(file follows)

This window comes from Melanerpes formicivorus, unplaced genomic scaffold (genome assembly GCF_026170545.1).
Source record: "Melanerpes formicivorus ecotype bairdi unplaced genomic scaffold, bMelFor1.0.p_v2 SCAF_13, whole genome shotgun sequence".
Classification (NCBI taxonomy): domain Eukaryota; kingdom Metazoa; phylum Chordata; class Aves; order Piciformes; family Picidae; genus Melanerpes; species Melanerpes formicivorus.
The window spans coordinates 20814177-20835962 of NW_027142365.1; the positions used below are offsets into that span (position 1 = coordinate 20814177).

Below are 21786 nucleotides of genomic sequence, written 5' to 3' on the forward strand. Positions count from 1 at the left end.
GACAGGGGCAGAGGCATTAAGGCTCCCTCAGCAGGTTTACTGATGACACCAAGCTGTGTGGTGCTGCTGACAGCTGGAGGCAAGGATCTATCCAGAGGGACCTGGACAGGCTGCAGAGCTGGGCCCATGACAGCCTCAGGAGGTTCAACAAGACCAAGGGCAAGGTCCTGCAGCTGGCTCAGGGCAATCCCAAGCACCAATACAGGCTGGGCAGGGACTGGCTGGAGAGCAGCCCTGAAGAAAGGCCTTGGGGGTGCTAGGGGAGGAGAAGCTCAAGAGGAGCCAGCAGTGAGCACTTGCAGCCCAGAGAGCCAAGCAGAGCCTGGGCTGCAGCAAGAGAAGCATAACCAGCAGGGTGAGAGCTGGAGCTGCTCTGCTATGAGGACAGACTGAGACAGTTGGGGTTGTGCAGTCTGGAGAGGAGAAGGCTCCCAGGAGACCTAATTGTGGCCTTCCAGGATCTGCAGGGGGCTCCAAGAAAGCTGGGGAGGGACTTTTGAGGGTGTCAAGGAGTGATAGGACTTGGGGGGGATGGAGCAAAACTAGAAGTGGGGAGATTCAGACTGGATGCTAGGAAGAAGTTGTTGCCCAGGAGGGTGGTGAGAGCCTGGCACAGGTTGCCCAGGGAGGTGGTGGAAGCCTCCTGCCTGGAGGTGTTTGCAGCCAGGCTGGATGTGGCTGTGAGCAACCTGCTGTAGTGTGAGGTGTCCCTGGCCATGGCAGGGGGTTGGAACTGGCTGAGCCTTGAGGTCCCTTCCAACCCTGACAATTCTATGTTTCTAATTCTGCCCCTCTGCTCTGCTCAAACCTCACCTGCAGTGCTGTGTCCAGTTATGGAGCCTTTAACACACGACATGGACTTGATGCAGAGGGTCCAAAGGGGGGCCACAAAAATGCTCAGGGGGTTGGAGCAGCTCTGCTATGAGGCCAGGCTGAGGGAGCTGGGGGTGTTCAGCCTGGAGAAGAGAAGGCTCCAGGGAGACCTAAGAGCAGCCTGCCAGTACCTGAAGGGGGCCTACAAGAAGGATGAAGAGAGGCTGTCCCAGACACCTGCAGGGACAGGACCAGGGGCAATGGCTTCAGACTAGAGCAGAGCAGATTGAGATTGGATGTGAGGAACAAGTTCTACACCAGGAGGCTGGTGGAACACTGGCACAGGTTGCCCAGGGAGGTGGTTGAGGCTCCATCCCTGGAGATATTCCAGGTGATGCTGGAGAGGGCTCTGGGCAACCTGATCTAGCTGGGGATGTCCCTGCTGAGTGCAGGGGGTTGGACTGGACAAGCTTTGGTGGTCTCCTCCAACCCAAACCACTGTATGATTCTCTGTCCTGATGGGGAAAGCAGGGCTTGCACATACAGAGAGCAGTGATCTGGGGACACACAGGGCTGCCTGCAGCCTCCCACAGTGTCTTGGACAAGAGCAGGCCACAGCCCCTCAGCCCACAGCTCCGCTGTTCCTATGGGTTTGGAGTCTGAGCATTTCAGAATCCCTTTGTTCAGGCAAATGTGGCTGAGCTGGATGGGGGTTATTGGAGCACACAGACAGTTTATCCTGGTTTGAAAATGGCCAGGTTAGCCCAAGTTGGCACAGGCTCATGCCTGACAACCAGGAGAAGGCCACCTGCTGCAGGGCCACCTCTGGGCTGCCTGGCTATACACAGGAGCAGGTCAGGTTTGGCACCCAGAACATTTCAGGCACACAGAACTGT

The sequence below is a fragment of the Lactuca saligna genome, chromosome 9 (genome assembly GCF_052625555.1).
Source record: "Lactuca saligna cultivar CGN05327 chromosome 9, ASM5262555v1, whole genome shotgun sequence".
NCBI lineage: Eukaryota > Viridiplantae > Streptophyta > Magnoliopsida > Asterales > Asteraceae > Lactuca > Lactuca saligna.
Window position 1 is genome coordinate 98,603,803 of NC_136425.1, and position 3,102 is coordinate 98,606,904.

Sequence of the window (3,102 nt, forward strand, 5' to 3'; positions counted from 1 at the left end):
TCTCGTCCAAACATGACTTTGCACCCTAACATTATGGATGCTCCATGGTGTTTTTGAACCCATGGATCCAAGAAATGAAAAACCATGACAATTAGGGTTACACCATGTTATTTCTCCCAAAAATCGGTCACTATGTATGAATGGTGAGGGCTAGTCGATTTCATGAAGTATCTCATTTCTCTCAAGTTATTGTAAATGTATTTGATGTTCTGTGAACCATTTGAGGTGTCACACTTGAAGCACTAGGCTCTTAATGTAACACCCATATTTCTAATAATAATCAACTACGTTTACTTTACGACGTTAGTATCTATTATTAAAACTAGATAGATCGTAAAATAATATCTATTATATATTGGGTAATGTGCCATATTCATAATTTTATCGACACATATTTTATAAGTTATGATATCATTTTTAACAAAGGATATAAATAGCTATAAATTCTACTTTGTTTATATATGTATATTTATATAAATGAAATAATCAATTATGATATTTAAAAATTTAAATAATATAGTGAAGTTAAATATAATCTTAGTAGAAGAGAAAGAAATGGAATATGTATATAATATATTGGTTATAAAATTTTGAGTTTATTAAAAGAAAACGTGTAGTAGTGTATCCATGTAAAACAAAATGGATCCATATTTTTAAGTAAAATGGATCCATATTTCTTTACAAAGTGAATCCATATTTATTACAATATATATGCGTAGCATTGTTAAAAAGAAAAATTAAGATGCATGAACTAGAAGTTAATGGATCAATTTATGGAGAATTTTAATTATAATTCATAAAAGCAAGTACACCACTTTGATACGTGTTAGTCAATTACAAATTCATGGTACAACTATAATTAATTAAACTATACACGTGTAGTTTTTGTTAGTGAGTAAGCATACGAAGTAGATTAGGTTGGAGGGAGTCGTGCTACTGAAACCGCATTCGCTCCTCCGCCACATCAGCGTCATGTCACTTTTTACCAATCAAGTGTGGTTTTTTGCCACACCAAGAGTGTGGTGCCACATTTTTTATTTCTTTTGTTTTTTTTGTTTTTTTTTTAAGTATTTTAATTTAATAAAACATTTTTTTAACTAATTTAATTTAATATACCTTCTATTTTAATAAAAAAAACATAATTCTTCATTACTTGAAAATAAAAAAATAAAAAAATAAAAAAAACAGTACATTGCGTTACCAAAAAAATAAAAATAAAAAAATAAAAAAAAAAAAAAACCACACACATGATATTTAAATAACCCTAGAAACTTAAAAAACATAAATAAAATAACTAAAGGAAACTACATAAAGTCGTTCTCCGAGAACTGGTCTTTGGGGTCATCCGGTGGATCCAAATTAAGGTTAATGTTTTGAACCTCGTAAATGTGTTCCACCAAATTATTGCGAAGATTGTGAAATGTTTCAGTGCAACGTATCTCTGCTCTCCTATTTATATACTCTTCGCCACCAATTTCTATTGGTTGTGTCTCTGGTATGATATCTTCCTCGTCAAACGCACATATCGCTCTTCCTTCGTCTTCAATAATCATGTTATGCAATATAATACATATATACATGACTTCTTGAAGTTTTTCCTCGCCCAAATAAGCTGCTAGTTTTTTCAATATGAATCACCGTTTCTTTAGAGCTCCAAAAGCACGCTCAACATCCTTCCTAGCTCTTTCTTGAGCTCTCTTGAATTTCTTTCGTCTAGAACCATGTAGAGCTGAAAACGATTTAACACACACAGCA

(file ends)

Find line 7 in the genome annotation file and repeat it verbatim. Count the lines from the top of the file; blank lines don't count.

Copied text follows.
The sequence below is a fragment of the Lactuca saligna genome, chromosome 9 (genome assembly GCF_052625555.1).